Every Sunday, you can find the enormous "Walking Street Market" which criss-crosses through the Old Town with hudreds of stalls selling everything from ornaments to food to instruments - and everything in between. This is one of the main weekly events of the Old Town and as such is heaving with people - it was reminiscent of walking down Wembley Way after a football match. I took a video to show this - hope it comes across:
Especially striking were the stalls which sidled off the main street and into the Wats (Thai Temples). In these back-lit environments at night, especially with Monks chanting in the background, it was particularly breathtaking. Hopefully the video below captures this:
I was also impressed by the range of different lights on offer - I've tried to capture some of them here (we were only allowed to take photos of some of the stalls). 
And finally, we have to mention the number of music performers. They sit/stand in the middle of the road with the stalls either side and busk - some are great, some are not, but all added to the overall bustle and slightly surreal atmosphere of the market. See videos below:
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The chap in the video directly above is playing a saxophone made from bamboo. 

He was also selling alto saxes made from bamboo - incredible idea, and such an unique but lovely sound, but I bet they'd be very hard to play!

 
 
Until today, Lonely Planet hasn't let us down yet when it comes to restaurant recommendations, and we wondered if it actually would. Alas, it quickly became clear it will. 

We visited Pum Pui for lunch with great enthusiasm  thinking how nice it would be to eat some homemade pasta... alas, while the food wasn't bad, it just wasn't great, and nor was the service. It was all a bit "meh".

So, sorry Lonely Planet, strike one... However, I did get a really funny photo of Victoria with the pepper grinder, so all is forgiven!
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Victoria goes crazy for the pepper... although forgets her food hasn't arrived yet!
 
 
It's always great to meet like-minded people, which is what happened last night when we met Joi and Wes at the Cocktail Car (and then went on to Zoe in Yellow - photo above). 

Joi, who hails from Chiang Rai, just north of Chiang Mai, invited us to join them for lunch at a beautiful lake which is not that well known by tourists: located at Huay Tung Tao.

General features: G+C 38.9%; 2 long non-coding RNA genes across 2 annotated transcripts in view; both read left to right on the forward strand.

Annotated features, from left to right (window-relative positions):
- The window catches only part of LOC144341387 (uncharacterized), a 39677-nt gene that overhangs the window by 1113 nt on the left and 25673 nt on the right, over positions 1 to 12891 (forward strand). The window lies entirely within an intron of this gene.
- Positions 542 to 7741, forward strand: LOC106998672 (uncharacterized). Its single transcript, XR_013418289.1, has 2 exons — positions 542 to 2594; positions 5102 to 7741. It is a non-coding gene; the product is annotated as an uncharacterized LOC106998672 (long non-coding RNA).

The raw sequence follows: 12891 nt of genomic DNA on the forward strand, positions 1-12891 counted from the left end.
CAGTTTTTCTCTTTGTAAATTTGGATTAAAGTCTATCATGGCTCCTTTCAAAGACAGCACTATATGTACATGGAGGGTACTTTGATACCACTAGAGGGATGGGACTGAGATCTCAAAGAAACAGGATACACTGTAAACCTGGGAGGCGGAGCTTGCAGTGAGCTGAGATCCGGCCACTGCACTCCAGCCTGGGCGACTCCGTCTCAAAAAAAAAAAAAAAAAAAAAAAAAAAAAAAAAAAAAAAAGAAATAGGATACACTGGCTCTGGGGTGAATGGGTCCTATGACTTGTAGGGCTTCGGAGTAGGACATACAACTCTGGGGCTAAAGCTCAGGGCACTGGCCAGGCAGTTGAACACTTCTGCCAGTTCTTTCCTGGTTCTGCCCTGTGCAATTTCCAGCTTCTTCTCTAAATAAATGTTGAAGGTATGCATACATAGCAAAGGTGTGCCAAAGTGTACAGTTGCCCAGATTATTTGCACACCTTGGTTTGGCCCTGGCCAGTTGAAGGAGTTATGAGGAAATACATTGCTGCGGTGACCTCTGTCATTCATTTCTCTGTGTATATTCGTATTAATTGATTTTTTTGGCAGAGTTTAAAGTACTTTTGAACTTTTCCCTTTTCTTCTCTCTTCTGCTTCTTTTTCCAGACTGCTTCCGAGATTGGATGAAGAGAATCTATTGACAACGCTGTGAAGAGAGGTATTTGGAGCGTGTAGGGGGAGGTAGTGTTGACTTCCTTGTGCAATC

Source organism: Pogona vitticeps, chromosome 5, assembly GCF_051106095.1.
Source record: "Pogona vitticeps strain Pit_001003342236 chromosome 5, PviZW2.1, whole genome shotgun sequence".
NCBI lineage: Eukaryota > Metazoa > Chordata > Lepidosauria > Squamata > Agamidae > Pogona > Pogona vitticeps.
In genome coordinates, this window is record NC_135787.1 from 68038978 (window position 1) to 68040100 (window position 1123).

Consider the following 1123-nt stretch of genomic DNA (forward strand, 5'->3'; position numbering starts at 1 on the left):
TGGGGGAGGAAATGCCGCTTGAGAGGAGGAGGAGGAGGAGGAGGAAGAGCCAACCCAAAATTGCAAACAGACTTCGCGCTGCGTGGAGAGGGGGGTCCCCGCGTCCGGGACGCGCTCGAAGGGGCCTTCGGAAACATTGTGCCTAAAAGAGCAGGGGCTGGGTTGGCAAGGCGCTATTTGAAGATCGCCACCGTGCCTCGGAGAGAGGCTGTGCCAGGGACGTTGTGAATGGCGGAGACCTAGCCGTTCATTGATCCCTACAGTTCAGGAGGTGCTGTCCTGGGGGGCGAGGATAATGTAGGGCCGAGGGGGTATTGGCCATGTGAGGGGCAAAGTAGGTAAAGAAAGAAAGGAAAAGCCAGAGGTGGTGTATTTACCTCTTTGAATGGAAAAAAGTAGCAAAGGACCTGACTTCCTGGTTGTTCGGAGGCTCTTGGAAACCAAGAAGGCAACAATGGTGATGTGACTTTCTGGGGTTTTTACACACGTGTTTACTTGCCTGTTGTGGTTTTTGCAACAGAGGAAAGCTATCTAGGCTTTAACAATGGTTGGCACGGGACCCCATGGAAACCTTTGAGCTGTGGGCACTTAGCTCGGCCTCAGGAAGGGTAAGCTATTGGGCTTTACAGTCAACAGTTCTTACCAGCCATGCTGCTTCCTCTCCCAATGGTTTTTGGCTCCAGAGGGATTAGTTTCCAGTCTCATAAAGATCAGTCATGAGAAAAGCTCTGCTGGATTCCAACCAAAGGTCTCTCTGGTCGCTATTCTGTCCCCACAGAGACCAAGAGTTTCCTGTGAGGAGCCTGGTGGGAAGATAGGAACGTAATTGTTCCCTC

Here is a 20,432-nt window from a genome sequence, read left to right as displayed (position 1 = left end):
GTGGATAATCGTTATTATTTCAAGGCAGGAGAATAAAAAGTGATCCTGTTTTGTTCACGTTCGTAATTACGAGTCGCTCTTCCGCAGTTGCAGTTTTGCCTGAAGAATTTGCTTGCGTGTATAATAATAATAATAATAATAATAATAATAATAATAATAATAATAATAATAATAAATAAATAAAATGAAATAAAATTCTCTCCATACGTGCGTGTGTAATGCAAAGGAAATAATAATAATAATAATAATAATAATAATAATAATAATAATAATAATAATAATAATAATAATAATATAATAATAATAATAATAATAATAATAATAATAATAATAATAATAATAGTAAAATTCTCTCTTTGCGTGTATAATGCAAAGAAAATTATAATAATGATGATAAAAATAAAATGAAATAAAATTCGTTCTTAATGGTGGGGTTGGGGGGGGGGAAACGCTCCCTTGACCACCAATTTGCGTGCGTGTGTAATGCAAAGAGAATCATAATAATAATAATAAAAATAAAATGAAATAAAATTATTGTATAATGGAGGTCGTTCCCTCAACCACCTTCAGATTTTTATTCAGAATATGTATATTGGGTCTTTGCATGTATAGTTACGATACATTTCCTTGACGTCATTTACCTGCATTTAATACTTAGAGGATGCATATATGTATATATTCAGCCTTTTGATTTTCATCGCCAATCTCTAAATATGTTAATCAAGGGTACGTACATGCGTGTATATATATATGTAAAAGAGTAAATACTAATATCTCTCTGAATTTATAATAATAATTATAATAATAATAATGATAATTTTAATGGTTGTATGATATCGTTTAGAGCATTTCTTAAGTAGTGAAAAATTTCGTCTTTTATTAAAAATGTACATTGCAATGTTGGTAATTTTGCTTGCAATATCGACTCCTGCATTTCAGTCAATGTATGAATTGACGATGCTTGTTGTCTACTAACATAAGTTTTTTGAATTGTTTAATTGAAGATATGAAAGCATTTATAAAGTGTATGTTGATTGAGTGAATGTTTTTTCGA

The lake there is simply breathtaking. Overlooking the foothills of the Himalayas, it is possible to sit in palm huts, eat wonderful Thai cuisine, and then swim in the lake. Paradise - and thanks again Joi for showing it to us! See for yourself:
It's just a shame they were leaving the following day - although I did get to say goodbye to them in a local pub where I was watching Man Utd (lose! bah!) - which happened to be where Joi used to work. 

@ Joi and Wes: it was a pleasure to get to know you, keep in touch and I hope we get to share a beer together again soon. Adrian and Victoria xx
 
 
Most evenings, just off the main street which runs through the heart of the Old City of Chiang Mai, you can find the "Cocktail Car". Parked in a nearby lane (or Soi) this 'took took' has been converted into a bar and consistently makes fantastic cocktails. They even have dance music playing out of rigged up speakers.

Run by 2 friendly chaps from Chiang Mai, and with a real mix of clientele, this is a really fun bar, and we shall be back! They also make excellent cocktails at very reasonable prices!

The other great thing about this bar is that we met Joi and Wesley. Joi is from Chiang Rai (just north of Chiang Mai) and  Wesley is from Holland, and are getting married next April in Chiang Mai. A really nice and friendly couple, we met at the Cocktail Car, hit it off, and went drinking at Zoe in Yellow, just up the road with plans to meet for lunch the next day. Joi and Wesley:
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Joi and Wesley
 
 
Although it is not much to look at from the outside, the food in this Indian restaurant is some of the best I have ever eaten. There's a reason why Lonely Planet Guide puts this as the number one choice of restaurant in the Chiang Mai Old Town district (there's some other excellent restaurants too).
 
 
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La Brasserie in the Beachcomber resort is so good we came here twice.